At the end of last month I went to a Copyright and Fair Use Workshop with Attorney Karen Shatzkin, sponsored by Emerson College’s department of Visual and Media Arts. Karen focused on the basic ideas of copyright and Fair Use as they apply to documentary filmmakers, and I took notes. Filmmakers – don’t quake under the threat of legal action, read up on your rights!
The Copyright Act does not protect ideas, it protects creative expressions of ideas:
– Literary works
– Musical works, including any accompanying words
– Dramatic works, including any accompanying music
– Pantomimes and choreographic works
– Pictorial, graphic and sculptural works
– Motion pictures and other audiovisual works
– Sound recordings
– Architectural works
Copyright does not apply to works created before 1923 – works created before this are in the public domain and you can use them in films to your heart’s content.*
To use copyrighted music in scoring your documentary, you need to get a license from the composer/author (a synchronization license) of the music, or if it’s from a recording, a master use license from whoever holds the rights to the recording. You neve need to get music rights from a performer (though you might have to pay them to do the job), since a musical performance is an ephemeral work, not protected under copyright. This is all basic stuff.
What is more complicated, and more interesting, is Fair Use, a section of the Copyright Act that allows for reproduction or use of copyrighted materials for purposes such as “criticism, comment, news reporting, teaching…scholarship or research.” Fair Use limits copyright to promote creativity and commentary in the arts and sciences, and this breathing room can be a big help to documentary filmmakers.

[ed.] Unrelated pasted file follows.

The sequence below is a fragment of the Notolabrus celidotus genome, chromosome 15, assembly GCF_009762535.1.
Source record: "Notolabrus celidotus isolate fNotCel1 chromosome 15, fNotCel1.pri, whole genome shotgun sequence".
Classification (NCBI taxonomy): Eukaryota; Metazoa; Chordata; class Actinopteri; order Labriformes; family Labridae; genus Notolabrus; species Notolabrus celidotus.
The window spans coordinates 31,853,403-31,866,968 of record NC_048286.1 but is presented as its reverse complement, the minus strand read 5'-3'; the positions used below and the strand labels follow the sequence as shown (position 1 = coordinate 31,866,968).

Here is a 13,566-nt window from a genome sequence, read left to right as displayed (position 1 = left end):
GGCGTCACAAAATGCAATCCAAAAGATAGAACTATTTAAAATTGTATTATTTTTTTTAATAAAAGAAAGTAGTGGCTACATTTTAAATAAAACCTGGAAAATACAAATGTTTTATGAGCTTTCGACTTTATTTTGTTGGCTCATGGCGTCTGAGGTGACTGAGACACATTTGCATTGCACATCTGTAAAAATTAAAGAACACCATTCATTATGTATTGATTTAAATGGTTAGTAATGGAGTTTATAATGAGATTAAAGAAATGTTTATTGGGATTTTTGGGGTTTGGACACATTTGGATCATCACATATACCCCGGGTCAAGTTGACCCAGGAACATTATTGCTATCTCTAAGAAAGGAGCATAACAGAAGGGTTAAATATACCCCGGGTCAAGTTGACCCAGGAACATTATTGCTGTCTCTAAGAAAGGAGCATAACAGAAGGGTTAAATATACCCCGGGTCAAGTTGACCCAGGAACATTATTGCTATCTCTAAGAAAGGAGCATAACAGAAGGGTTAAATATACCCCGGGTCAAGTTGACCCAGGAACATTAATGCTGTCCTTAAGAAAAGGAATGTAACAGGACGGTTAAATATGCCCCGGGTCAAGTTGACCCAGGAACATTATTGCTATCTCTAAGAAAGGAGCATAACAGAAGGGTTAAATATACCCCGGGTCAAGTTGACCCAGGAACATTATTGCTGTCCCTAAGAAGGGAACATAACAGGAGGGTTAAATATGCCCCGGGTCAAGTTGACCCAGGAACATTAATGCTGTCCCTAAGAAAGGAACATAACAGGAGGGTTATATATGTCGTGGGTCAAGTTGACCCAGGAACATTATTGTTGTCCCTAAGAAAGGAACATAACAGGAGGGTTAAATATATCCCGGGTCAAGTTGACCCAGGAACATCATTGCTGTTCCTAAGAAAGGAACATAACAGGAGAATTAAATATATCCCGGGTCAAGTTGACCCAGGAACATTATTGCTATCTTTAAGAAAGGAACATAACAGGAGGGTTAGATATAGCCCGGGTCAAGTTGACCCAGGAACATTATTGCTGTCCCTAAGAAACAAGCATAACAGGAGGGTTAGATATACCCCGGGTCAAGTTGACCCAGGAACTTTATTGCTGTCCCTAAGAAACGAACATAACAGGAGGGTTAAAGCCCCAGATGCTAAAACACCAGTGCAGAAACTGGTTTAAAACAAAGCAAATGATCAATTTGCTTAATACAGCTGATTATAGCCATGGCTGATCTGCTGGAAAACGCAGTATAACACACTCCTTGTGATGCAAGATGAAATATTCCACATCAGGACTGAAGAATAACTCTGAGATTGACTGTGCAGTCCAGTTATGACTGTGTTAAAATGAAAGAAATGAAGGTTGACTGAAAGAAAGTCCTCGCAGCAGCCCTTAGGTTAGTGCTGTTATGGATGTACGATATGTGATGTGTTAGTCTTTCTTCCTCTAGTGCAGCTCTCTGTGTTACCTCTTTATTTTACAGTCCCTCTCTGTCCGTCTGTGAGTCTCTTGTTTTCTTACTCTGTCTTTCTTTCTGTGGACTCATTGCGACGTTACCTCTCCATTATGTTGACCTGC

So, if you’re making a film and you want to reproduce clips of other films, photographs, news footage, poems, music, etc. for the purposes of commenting on them or using them to illustrate your points, you don’t have to ask anyone’s permission or secure licenses – as long as you are on what Karen called the “terra firma” of Fair Use.
She showed us a couple of examples of documentaries that were using clips from other films on solid Fair Use grounds: Godfrey Cheshire’s Moving Midway, which uses clips from Gone With the Wind to critique the Southern plantation myth, and a Goldie Hawn TV biography that shows a clip of the Woody Allen musical Everyone Says I Love You to show off Goldie’s under-appreciated dance talents. In both of these cases, the copyrighted materials were shown to give context and commentary.
Transformation was the key idea that Karen Shatzkin emphasized as deciding whether or not use of copyrighted material falls under Fair Use. Filmmakers should ask themselves: does the new use of the copyrighted materials add new meaning or a different character to the materials, instead of just reproducing them?
The courts determine whether or not a use is Fair Use on a case-by-case basis, based on the following factors:
- Purpose and Character of the use – is the use transformative? Courts also look at whether the use is non-profit or commercial, but if the use is sufficiently transformative, it doesn’t matter if you’re trying to make money – you are allowed to get money from your works of scholarship/commentary/documentary filmmaking!